Should…such a benign word, but such a pressure-filled one too.
Basically the definition of “should” is the same as “ought to” as in; I ought to schedule that dentist appointment before the end of the month.
Since we were little, our parents were charged with lovingly directing us to all the things we should do. We should brush our teeth before bedtime. We should comb our hair, be polite and not talk to strangers.
When the time for us to start school arrives, our teachers teach us all sorts of new shoulds like you should raise your hand if you have a question or we should play nice with others. When we graduate from school and enter the world of 9-5 jobs, there are some brand new and more complex shoulds involved with this new chapter as well.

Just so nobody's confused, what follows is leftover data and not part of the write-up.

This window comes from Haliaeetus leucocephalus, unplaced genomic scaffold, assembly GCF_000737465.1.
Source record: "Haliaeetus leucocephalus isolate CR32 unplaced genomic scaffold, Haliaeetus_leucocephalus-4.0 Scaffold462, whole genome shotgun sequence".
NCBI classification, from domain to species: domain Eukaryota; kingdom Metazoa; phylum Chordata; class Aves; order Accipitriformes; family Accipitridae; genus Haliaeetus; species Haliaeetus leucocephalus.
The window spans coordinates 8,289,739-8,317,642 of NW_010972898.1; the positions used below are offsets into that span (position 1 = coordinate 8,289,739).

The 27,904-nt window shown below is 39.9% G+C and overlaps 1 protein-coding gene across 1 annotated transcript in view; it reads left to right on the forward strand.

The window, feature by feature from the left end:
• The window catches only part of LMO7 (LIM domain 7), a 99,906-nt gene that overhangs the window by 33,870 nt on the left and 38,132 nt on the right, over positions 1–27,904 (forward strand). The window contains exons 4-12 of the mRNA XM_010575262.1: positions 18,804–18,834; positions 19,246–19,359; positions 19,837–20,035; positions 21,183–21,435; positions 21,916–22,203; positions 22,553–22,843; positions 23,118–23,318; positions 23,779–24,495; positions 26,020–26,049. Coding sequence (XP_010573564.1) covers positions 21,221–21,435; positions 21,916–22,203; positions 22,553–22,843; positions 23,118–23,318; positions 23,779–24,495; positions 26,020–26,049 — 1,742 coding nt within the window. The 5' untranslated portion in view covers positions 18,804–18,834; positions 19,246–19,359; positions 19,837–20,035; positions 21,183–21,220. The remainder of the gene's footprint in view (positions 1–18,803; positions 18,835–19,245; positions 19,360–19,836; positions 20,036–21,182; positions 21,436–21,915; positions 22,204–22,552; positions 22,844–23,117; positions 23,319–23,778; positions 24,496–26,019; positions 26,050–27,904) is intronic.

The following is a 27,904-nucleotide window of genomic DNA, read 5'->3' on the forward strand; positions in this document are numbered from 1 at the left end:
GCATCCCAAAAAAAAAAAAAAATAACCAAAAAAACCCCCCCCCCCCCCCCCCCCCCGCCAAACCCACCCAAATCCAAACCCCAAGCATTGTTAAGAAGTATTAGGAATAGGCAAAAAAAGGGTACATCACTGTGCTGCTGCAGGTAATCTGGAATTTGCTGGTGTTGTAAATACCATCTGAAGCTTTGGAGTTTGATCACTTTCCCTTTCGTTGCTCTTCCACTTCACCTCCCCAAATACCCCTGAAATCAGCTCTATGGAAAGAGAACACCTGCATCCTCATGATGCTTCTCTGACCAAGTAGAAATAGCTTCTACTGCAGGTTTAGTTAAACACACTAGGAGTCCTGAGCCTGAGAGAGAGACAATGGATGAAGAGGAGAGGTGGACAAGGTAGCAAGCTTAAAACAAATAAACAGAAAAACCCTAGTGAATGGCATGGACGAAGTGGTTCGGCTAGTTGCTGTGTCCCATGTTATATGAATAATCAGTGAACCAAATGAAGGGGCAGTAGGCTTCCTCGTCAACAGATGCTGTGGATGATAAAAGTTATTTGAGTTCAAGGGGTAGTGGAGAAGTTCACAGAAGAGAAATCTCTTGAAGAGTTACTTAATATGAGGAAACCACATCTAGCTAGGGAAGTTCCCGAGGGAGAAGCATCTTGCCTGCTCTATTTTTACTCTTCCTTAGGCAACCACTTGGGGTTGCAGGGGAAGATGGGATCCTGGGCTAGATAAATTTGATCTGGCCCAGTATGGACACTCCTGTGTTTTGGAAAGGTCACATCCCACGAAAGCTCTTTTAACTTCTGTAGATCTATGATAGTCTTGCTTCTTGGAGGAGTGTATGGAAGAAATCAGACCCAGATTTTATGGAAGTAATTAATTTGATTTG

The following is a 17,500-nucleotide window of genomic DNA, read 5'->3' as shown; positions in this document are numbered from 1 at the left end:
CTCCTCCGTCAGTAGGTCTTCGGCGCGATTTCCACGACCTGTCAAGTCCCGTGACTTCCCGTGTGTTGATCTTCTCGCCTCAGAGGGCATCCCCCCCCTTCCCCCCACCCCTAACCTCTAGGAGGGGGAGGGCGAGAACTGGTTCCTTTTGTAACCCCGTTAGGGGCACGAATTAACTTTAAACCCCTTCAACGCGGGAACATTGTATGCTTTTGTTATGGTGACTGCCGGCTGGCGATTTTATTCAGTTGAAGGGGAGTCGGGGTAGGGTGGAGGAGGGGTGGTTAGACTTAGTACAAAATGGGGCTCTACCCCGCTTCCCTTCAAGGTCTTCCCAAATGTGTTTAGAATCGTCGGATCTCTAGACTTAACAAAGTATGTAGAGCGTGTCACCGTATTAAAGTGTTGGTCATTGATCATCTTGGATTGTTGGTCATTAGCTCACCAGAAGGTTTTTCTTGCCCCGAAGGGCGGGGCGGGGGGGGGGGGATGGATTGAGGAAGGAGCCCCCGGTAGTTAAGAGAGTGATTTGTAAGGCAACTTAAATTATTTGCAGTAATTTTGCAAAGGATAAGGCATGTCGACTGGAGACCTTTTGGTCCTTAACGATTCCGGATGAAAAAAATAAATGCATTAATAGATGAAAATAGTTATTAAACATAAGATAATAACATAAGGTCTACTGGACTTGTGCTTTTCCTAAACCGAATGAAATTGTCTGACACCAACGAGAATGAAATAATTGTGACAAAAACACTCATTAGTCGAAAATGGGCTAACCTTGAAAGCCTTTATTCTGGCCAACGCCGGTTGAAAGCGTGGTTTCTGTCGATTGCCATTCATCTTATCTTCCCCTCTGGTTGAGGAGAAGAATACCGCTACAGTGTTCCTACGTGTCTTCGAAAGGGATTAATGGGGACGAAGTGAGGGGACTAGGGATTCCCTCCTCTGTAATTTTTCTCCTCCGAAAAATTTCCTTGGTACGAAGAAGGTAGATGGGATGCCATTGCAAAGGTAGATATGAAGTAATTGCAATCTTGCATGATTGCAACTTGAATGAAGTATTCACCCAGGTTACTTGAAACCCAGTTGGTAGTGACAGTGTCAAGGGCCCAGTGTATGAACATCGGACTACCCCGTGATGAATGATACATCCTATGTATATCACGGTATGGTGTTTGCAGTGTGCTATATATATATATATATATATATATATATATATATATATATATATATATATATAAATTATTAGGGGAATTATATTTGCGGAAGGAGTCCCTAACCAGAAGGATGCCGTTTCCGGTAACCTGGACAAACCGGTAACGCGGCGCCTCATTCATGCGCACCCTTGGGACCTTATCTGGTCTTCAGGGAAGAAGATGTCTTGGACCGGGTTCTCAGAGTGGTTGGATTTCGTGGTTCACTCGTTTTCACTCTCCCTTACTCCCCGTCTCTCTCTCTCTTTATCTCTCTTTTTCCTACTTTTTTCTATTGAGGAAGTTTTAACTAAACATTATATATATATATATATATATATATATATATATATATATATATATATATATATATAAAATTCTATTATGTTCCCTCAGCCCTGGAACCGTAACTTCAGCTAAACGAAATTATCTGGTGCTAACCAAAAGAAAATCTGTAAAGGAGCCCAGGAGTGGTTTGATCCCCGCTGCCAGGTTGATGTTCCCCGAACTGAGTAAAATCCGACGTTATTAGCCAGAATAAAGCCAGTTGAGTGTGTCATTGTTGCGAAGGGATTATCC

As an employed person, we learned that we should arrive to work on time and do our very best during our 8+ hour shift. We learned that we should speak kindly to our coworkers even thought the favor isn’t always returned.
All of these types of “ought tos” are basically necessary life skills that help us make friends, respect other adults, be accountable for our actions and be responsible. These shoulds are valuable, necessary and help us be better human beings.
But, what about the other kind of shoulds?
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